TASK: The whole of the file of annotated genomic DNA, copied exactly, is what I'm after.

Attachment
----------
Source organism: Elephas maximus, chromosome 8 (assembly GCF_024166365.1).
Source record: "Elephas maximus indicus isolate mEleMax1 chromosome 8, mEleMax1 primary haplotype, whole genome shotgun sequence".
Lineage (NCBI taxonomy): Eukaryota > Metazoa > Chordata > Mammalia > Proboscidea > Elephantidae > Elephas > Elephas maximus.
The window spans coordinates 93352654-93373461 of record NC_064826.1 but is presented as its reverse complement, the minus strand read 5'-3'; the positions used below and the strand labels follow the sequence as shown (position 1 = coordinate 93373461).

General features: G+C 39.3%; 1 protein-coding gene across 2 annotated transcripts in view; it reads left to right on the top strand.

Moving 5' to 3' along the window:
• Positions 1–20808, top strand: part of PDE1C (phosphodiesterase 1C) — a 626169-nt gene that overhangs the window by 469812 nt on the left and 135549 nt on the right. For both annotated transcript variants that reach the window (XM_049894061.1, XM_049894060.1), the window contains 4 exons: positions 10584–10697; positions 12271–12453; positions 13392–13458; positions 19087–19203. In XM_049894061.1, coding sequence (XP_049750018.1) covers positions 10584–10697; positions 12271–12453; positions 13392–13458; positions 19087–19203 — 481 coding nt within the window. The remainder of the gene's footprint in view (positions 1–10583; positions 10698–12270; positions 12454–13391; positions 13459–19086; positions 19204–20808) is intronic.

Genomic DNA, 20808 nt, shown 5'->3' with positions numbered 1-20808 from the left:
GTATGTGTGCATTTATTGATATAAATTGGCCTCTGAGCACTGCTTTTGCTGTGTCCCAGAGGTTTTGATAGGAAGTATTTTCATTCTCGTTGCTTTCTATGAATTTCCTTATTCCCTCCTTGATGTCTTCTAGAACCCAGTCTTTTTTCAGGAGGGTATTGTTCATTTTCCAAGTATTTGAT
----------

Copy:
Source organism: Elephas maximus, chromosome 8 (assembly GCF_024166365.1).
Source record: "Elephas maximus indicus isolate mEleMax1 chromosome 8, mEleMax1 primary haplotype, whole genome shotgun sequence".
Lineage (NCBI taxonomy): Eukaryota > Metazoa > Chordata > Mammalia > Proboscidea > Elephantidae > Elephas > Elephas maximus.
The window spans coordinates 93352654-93373461 of record NC_064826.1 but is presented as its reverse complement, the minus strand read 5'-3'; the positions used below and the strand labels follow the sequence as shown (position 1 = coordinate 93373461).

General features: G+C 39.3%; 1 protein-coding gene across 2 annotated transcripts in view; it reads left to right on the top strand.

Moving 5' to 3' along the window:
• Positions 1–20808, top strand: part of PDE1C (phosphodiesterase 1C) — a 626169-nt gene that overhangs the window by 469812 nt on the left and 135549 nt on the right. For both annotated transcript variants that reach the window (XM_049894061.1, XM_049894060.1), the window contains 4 exons: positions 10584–10697; positions 12271–12453; positions 13392–13458; positions 19087–19203. In XM_049894061.1, coding sequence (XP_049750018.1) covers positions 10584–10697; positions 12271–12453; positions 13392–13458; positions 19087–19203 — 481 coding nt within the window. The remainder of the gene's footprint in view (positions 1–10583; positions 10698–12270; positions 12454–13391; positions 13459–19086; positions 19204–20808) is intronic.

Genomic DNA, 20808 nt, shown 5'->3' with positions numbered 1-20808 from the left:
GTATGTGTGCATTTATTGATATAAATTGGCCTCTGAGCACTGCTTTTGCTGTGTCCCAGAGGTTTTGATAGGAAGTATTTTCATTCTCGTTGCTTTCTATGAATTTCCTTATTCCCTCCTTGATGTCTTCTAGAACCCAGTCTTTTTTCAGGAGGGTATTGTTCATTTTCCAAGTATTTGAT